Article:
1. Use Go 1.7

2. Compile with go build -ldflags "-s -w"

➜ ls -lh hello
-rwxr-xr-x 1 oneofone oneofone 976K May 26 20:49 hello*

3. Then use upx, goupx is no longer needed since 1.6.

➜ ls -lh hello
-rwxr-xr-x 1 oneofone oneofone 367K May 26 20:49 hello*
  • 2
    I'd like to add here that the usual caveats about UPX probably apply here. See this for more information: stackoverflow.com/questions/353634/… (much of it applies to non-Windows operating systems too). – Jonas Sep 25 '16 at 21:45

Go binaries are large because they are statically linked (except for library bindings using cgo). Try statically linking a C program and you'll see it grow to a comparable size.

If this is really a problem for you (which I have a hard time believing), you can compile with gccgo and dynamically link.


You should get goupx, it will "fix" Golang ELF executables to work with upx. I've already got around 78% file size shrink in some cases ~16MB >> ~3MB.

Compression ratio usually tends to 25%, so it's worth a try:

$ go get github.com/pwaller/goupx
$ go build -o filename
$ goupx filename


2014/12/25 10:10:54 File fixed!

        File size         Ratio      Format      Name
   --------------------   ------   -----------   -----------
  16271132 ->   3647116   22.41%  linux/ElfAMD   filename                            

Packed 1 file.

EXTRA: -s flag (strip) can shrink bin file even more goupx -s filename

  • 1
    This is excellent, thanks! I've been setting GOARCH=386 and just using normal upx for a while now. – codekoala Mar 21 '15 at 6:05
  • 6
    This is no longer needed as of Go 1.6, you can use the normal upx. – OneOfOne May 26 '16 at 19:02

More compact hello-world example:

package main

func main() {
  print("Hello world!")

We are skiped large fmt package and noticeably reduced binary:

  $ go build hello.go
  $ ls -lh hello
  ... 259K ... hello2
  $ strip hello
  $ ls -lh hello
  ... 162K ... hello2

Not so compact as C, but though measured in K not M :) Ok, it is not general way just shows some ways to optimize a size: use strip and try to use minimum packages. Anyway Go is not language for making tiny sized binaries.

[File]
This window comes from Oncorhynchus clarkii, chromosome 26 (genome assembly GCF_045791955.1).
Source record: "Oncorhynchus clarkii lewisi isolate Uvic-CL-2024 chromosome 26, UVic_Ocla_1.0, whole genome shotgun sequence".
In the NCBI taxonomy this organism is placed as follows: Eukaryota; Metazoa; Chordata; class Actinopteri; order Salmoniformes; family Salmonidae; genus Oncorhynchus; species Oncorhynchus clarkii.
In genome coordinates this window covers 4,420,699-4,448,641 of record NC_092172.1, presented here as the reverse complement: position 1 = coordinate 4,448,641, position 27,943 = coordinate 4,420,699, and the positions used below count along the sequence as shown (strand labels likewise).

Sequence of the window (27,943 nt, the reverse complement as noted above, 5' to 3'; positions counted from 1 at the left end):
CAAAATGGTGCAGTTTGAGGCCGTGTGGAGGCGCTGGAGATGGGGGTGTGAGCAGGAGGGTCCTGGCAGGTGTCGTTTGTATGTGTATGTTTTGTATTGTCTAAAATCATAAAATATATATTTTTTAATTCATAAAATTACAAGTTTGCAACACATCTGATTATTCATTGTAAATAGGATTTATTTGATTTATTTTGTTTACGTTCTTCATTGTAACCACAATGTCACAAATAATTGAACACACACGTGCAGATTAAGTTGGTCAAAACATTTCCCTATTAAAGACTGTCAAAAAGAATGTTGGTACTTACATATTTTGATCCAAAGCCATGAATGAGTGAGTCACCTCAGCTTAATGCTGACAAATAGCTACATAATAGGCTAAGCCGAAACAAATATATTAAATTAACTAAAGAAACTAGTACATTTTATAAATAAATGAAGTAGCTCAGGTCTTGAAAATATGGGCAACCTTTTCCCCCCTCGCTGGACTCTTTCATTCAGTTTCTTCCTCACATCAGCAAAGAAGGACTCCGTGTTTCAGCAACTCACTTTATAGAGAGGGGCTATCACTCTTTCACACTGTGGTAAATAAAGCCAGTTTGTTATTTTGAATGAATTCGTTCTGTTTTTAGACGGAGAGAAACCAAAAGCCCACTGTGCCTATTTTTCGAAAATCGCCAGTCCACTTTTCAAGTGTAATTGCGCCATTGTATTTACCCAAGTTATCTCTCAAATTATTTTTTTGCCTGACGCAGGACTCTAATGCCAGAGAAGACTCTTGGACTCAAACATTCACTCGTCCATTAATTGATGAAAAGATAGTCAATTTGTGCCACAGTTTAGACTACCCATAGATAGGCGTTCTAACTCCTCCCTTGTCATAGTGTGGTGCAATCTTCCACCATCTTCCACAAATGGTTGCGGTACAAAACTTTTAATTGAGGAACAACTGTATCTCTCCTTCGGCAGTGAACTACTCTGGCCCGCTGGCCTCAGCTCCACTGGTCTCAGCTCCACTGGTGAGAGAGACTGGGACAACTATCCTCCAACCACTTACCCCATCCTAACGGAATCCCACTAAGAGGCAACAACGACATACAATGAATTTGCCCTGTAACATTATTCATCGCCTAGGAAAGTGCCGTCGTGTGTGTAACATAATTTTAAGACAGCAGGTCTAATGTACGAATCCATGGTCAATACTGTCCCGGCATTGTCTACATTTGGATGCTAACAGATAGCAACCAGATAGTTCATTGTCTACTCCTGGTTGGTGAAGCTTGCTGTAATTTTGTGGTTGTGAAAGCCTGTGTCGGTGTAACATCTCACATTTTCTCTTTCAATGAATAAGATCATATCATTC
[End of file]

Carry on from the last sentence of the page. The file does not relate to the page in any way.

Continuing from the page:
• 11
    This code makes use of the builtin print() function and this practice is not recommended. And the question was not about how to reduce the code size of the sample program provided, but in a more general way. – wldsvc Jul 1 '13 at 8:28
  • @wldsvc I agree with you note. Though not understand why print() is bad way for display output? For simple scripts or for debug output it is good enough. – Alexander I.Grafov Sep 16 '14 at 15:55
  • 3
    See doc.golang.org/ref/spec#Bootstrapping These functions are documented for completeness but are not guaranteed to stay in the language. To me it means "don't use them" in any script except for one time debugging purposes. – wldsvc Sep 17 '14 at 15:34

create a file named main.go, let's try with simple hello world program.

package main

import "fmt"

func main(){
    fmt.Println("Hello World!")

I use go version 1.9.1

$ go version
 go version go1.9.1 linux/amd64

Compile with standard go build command.

$ go build main.go
$ ls -lh
-rwxr-xr-x-x 1 nil nil 1.8M Oct 27 07:47 main

Let's compile once again with go build but with ldflags as suggested above,

$ go build -ldflags "-s -w" main.go
$ ls -lh
-rwxr-xr-x-x 1 nil nil 1.2M Oct 27 08:15 main

File size is reduced by 30%.

Now, lets use gccgo,

$ go version
 go version go1.8.1 gccgo (GCC) 7.2.0 linux/amd64